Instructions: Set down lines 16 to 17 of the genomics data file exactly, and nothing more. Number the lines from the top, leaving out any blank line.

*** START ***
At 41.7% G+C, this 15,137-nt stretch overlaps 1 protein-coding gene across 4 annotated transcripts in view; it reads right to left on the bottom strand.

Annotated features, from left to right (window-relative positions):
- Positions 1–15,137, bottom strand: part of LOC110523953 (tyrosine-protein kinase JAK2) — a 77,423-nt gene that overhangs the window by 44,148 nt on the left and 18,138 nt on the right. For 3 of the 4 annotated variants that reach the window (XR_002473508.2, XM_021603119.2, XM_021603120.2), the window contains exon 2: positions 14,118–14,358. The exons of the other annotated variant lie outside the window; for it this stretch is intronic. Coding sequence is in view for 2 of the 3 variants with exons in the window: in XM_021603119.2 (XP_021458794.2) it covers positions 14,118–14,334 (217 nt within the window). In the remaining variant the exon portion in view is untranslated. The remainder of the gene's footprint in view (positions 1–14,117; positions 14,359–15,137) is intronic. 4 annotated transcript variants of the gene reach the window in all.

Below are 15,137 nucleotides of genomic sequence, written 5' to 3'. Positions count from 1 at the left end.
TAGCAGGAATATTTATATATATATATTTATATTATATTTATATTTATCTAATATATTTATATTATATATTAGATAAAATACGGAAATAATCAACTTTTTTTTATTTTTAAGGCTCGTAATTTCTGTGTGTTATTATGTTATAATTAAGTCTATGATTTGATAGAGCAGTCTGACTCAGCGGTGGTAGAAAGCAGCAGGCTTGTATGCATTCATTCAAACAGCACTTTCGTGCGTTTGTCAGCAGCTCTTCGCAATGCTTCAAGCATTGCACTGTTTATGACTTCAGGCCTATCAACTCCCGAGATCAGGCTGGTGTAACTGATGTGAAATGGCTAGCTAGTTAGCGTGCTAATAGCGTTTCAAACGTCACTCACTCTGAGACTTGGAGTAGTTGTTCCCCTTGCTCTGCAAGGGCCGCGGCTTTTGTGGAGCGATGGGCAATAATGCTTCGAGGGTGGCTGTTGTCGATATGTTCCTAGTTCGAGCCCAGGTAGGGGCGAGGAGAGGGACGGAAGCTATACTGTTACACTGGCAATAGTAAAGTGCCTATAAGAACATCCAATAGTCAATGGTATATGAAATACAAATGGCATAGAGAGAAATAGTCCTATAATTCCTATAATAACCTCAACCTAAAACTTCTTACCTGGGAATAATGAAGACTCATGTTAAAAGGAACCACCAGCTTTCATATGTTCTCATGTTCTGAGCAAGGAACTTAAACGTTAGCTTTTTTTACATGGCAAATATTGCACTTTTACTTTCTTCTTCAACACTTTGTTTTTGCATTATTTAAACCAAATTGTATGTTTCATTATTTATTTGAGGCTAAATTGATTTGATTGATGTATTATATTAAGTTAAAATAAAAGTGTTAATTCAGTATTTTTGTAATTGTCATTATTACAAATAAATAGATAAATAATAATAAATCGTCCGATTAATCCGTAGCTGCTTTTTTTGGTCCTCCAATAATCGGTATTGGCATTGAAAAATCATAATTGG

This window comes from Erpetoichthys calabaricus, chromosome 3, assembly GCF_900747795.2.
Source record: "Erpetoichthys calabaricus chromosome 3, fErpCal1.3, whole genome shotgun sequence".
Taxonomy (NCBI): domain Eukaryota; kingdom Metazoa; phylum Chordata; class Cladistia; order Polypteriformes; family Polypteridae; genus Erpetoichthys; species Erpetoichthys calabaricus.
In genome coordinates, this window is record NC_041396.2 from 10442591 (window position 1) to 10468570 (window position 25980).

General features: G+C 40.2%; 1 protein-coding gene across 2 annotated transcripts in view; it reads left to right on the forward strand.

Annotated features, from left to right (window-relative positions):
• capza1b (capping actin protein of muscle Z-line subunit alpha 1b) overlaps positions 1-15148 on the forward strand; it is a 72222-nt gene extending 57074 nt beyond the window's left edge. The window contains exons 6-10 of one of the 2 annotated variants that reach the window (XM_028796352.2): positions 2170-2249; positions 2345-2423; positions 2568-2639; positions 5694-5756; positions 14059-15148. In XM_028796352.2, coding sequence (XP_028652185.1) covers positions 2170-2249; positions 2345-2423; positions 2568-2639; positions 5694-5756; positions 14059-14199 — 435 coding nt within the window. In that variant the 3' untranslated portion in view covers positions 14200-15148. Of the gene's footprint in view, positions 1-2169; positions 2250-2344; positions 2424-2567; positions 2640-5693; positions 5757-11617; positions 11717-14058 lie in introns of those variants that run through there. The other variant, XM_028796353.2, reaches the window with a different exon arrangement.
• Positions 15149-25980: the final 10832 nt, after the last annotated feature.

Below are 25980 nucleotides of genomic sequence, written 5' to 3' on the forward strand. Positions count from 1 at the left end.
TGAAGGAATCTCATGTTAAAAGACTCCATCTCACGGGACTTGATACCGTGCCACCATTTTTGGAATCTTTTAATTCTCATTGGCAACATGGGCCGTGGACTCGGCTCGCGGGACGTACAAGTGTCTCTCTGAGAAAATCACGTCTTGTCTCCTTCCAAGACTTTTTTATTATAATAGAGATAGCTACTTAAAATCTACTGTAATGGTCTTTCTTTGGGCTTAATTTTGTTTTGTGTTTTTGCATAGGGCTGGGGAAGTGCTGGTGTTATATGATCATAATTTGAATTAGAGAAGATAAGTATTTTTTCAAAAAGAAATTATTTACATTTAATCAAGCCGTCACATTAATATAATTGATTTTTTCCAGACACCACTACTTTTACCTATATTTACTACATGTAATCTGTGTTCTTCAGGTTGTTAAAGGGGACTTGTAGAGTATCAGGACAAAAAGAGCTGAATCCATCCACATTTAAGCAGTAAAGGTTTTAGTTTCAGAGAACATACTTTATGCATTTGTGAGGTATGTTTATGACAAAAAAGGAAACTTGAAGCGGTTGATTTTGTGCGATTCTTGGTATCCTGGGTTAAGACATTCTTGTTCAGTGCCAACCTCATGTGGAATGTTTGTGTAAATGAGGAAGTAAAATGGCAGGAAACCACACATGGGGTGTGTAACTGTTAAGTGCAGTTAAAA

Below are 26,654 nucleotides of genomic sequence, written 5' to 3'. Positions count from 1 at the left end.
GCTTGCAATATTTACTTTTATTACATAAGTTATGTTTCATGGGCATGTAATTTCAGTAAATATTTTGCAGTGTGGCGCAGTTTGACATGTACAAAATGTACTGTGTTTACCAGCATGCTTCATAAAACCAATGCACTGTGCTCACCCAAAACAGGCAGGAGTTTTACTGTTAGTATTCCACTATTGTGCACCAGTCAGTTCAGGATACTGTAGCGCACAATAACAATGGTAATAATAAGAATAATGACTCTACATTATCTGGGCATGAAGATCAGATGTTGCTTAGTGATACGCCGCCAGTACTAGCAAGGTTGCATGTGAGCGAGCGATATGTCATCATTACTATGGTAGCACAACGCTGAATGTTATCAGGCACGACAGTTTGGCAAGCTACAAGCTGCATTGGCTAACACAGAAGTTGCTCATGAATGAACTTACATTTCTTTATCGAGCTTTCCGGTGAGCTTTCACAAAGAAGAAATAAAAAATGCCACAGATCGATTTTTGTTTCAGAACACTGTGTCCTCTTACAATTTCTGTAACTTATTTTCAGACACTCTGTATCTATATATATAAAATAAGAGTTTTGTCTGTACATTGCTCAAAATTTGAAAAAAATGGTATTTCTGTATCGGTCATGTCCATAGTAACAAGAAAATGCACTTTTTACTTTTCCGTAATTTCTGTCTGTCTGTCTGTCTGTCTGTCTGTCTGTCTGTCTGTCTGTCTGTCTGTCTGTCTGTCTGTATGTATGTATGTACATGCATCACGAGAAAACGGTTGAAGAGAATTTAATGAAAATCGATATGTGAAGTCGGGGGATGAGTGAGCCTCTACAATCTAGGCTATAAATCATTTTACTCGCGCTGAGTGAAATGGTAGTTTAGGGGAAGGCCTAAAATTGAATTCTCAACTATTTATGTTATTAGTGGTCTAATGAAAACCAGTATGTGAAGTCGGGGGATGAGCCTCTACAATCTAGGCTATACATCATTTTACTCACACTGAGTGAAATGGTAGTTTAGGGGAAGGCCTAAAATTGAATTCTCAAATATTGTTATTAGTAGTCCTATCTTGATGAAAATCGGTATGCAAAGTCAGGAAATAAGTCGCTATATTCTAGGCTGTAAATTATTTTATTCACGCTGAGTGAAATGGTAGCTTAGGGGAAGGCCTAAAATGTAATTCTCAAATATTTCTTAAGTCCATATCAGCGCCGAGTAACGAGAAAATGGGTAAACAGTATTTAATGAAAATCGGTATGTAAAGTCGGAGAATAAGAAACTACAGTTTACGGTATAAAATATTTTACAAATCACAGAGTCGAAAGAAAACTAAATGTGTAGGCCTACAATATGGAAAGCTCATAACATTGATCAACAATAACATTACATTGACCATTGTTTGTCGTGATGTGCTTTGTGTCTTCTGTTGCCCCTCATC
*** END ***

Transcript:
Below are 26,654 nucleotides of genomic sequence, written 5' to 3'. Positions count from 1 at the left end.
GCTTGCAATATTTACTTTTATTACATAAGTTATGTTTCATGGGCATGTAATTTCAGTAAATATTTTGCAGTGTGGCGCAGTTTGACATGTACAAAATGTACTGTGTTTACCAGCATGCTTCATAAAACCAATGCACTGTGCTCACCCAAAACAGGCAGGAGTTTTACTGTTAGTATTCCACTATTGTGCACCAGTCAGTTCAGGATACTGTAGCGCACAATAACAATGGTAATAATAAGAATAATGACTCTACATTATCTGGGCATGAAGATCAGATGTTGCTTAGTGATACGCCGCCAGTACTAGCAAGGTTGCATGTGAGCGAGCGATATGTCATCATTACTATGGTAGCACAACGCTGAATGTTATCAGGCACGACAGTTTGGCAAGCTACAAGCTGCATTGGCTAACACAGAAGTTGCTCATGAATGAACTTACATTTCTTTATCGAGCTTTCCGGTGAGCTTTCACAAAGAAGAAATAAAAAATGCCACAGATCGATTTTTGTTTCAGAACACTGTGTCCTCTTACAATTTCTGTAACTTATTTTCAGACACTCTGTATCTATATATATAAAATAAGAGTTTTGTCTGTACATTGCTCAAAATTTGAAAAAAATGGTATTTCTGTATCGGTCATGTCCATAGTAACAAGAAAATGCACTTTTTACTTTTCCGTAATTTCTGTCTGTCTGTCTGTCTGTCTGTCTGTCTGTCTGTCTGTCTGTCTGTCTGTCTGTCTGTCTGTATGTATGTATGTACATGCATCACGAGAAAACGGTTGAAGAGAATTTAATGAAAATCGATATGTGAAGTCGGGGGATGAGTGAGCCTCTACAATCTAGGCTATAAATCATTTTACTCGCGCTGAGTGAAATGGTAGTTTAGGGGAAGGCCTAAAATTGAATTCTCAACTATTTATGTTATTAGTGGTCTAATGAAAACCAGTATGTGAAGTCGGGGGATGAGCCTCTACAATCTAGGCTATACATCATTTTACTCACACTGAGTGAAATGGTAGTTTAGGGGAAGGCCTAAAATTGAATTCTCAAATATTGTTATTAGTAGTCCTATCTTGATGAAAATCGGTATGCAAAGTCAGGAAATAAGTCGCTATATTCTAGGCTGTAAATTATTTTATTCACGCTGAGTGAAATGGTAGCTTAGGGGAAGGCCTAAAATGTAATTCTCAAATATTTCTTAAGTCCATATCAGCGCCGAGTAACGAGAAAATGGGTAAACAGTATTTAATGAAAATCGGTATGTAAAGTCGGAGAATAAGAAACTACAGTTTACGGTATAAAATATTTTACAAATCACAGAGTCGAAAGAAAACTAAATGTGTAGGCCTACAATATGGAAAGCTCATAACATTGATCAACAATAACATTACATTGACCATTGTTTGTCGTGATGTGCTTTGTGTCTTCTGTTGCCCCTCATC